Nigeria -- Anti terrorism Bill: There is Cause for Concern, Mr. Senate President!

31 July 2010

By Abdu Labaran Malumfashi

I am always worried when politicians, especially the Nigerian variety, try to reassure us that there is no cause for alarm, concern, worry or whatever.  As people are wont of asking; if there is no cause for alarm, what then brings about the talk of alarm, in the first place?

Although strait talk is not a virtue easily associated with politicians the world over, the Nigerian Politian is in a class of his own when it comes to double speak, more so when the issue at stake is one that does not enhance his bank balance.

At the opening of the public hearing on the Anti terrorism Bill penultimate Tuesday in the National Assembly, Senate President David Mark tried to reassure us that the bill, which seeks the death penalty for offenders, was not targeted at any group. 

Stressing the point, he noted that “our cultures and religions forbid the taking of lives of our fellow human beings. FOR THE AVOIDANCE OF DOUBT, THIS BILL IS FOR THE GENERAL INTEREST OF ALL NIGERIANS AND NOT TARGETED AT ANY GROUP”.

According to him, the bill was first conceptualised by the fifth Senate in 2005, but could not see the light of the day “as terrorism activities were NOT manifest in the country then”. Really?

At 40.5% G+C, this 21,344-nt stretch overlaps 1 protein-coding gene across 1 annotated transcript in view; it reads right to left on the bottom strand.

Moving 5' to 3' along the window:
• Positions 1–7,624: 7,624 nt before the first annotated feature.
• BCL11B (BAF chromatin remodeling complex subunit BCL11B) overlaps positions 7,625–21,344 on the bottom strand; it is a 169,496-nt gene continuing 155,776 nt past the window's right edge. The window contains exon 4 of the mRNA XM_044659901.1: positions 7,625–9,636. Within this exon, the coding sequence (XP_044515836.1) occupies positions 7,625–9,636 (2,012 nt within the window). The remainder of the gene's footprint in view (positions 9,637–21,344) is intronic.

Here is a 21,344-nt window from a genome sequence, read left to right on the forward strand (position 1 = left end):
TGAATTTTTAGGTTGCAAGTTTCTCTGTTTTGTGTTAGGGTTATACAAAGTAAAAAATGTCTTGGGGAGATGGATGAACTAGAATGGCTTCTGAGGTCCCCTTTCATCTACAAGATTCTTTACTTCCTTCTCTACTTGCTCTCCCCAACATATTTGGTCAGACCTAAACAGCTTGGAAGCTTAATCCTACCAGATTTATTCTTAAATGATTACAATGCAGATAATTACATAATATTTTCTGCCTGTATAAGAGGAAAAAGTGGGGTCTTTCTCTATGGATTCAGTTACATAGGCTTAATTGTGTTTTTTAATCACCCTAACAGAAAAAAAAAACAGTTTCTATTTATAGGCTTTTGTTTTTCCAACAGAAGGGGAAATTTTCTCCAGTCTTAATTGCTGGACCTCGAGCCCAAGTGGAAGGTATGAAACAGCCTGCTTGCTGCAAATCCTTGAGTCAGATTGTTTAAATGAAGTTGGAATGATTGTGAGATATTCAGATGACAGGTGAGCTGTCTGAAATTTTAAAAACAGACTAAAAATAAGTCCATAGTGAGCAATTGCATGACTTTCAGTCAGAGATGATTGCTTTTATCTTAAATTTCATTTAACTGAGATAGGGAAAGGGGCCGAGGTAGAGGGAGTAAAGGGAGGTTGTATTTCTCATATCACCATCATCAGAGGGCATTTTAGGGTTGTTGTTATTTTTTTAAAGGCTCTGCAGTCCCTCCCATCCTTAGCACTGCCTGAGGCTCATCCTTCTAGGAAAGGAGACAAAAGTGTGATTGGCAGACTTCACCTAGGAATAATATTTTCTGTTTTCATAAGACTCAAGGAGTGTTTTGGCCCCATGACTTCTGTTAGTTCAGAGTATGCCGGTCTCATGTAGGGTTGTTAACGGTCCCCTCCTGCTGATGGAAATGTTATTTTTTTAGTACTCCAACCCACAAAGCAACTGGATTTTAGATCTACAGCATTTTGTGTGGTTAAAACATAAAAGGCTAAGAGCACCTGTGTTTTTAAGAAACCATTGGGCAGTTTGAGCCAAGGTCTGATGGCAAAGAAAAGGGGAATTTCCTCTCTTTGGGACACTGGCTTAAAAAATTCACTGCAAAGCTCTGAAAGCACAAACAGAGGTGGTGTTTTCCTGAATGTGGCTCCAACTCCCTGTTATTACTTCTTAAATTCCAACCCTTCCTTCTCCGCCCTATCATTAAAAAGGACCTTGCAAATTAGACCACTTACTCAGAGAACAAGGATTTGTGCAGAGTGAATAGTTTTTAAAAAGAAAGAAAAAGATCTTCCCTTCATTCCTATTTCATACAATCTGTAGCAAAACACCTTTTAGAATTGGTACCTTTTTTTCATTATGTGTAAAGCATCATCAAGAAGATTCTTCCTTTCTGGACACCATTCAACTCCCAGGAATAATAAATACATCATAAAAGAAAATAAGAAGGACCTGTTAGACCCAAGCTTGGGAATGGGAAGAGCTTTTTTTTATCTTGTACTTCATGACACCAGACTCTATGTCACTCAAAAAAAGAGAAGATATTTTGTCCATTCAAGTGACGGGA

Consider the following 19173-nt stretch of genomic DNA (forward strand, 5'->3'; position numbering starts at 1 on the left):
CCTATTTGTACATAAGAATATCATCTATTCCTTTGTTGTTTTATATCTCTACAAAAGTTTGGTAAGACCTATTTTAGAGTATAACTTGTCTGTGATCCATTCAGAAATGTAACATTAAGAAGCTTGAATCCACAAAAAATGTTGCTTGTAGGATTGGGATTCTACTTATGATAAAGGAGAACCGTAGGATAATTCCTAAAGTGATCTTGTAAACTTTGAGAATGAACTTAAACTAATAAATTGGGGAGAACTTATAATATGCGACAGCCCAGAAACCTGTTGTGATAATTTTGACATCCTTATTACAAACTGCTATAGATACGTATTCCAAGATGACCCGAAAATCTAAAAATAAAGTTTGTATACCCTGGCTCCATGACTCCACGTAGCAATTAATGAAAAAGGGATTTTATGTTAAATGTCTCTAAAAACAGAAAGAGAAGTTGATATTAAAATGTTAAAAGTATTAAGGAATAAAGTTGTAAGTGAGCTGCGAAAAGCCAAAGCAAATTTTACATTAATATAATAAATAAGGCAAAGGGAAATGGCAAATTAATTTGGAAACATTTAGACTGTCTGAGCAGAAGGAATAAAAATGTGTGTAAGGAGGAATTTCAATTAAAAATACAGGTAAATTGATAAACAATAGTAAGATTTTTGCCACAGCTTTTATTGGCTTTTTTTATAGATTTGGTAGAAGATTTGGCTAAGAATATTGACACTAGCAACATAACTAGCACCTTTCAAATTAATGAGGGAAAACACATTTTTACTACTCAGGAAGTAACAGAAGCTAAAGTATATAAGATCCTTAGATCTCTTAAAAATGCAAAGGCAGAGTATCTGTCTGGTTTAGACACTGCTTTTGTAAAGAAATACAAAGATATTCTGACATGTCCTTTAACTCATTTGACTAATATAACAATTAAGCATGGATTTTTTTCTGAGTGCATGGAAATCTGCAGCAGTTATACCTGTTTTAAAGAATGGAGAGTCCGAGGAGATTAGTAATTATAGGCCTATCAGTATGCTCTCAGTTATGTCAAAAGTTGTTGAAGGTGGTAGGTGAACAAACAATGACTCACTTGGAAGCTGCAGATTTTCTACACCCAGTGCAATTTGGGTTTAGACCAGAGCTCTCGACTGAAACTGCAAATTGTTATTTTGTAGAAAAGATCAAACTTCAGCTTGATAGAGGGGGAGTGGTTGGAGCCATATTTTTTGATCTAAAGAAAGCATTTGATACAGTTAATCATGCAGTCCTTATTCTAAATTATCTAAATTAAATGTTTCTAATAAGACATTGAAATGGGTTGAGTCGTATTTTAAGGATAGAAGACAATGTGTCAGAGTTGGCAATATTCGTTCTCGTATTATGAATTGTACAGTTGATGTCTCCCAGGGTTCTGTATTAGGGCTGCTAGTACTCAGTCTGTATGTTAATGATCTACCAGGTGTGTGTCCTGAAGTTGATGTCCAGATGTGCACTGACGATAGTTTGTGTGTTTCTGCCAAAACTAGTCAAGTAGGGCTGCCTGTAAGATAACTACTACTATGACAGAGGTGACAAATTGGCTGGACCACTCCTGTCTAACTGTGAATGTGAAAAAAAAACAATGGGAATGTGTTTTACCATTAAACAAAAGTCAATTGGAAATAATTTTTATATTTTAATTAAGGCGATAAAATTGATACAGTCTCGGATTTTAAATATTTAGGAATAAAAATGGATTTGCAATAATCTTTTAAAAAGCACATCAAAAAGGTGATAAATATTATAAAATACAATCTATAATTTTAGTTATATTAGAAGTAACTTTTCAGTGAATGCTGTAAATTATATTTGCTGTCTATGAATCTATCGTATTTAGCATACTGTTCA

The Senate President, who was represented by Senator Kabir Gaya, referred to the alleged attempt by Umar Faruk AbdulMutallab to bomb a plane in the US on Christmas day last year, lamenting that “this unfortunate dare devil attempt earned us a misconstrued image in the US, which placed us on their terror watch list”.

It would be very easy to believe the distinguished Senate President if we did not know ourselves very well, but knowing where we are coming from, it would be the height of deceit to pretend that there is less to the Anti terrorism Bill than meets the eye. The unfair stereotyping by the West of Muslims on issues of terrorism makes it even less believable given that our leaders, who blindly obey without interrogation, seem to be in their best element only when doing the bidding of the West, regardless of its consequences on the people at home.

Mark’s reference to the Umar Faruk’s alleged attempt to bomb the US plane and the claim that in 2005 “terrorism activities were not manifest in the country” made the motive behind the bill more suspicious. Why, if one may ask, instead of locating his reference within Nigeria, Mark has to cite the bombing attempt which took place in far away US, when the bill is talking about acts of terrorism within Nigeria.

Also, how true is it that terrorism activities were not manifest in the country in 2005. Have all these kidnappings, armed robberies, “militancy” in the Niger Delta area and OPC’s murderous brigand only manifested after 2005? Or are these not acts of terrorism, Mr Senate President?

It is comforting though that some people do not see it from the same narrow perspective like the Senate President.

One Colonel Samuel Dare of the Nigerian Army was candid enough to admit that we have for long harboured all forms of terrorism on our shores.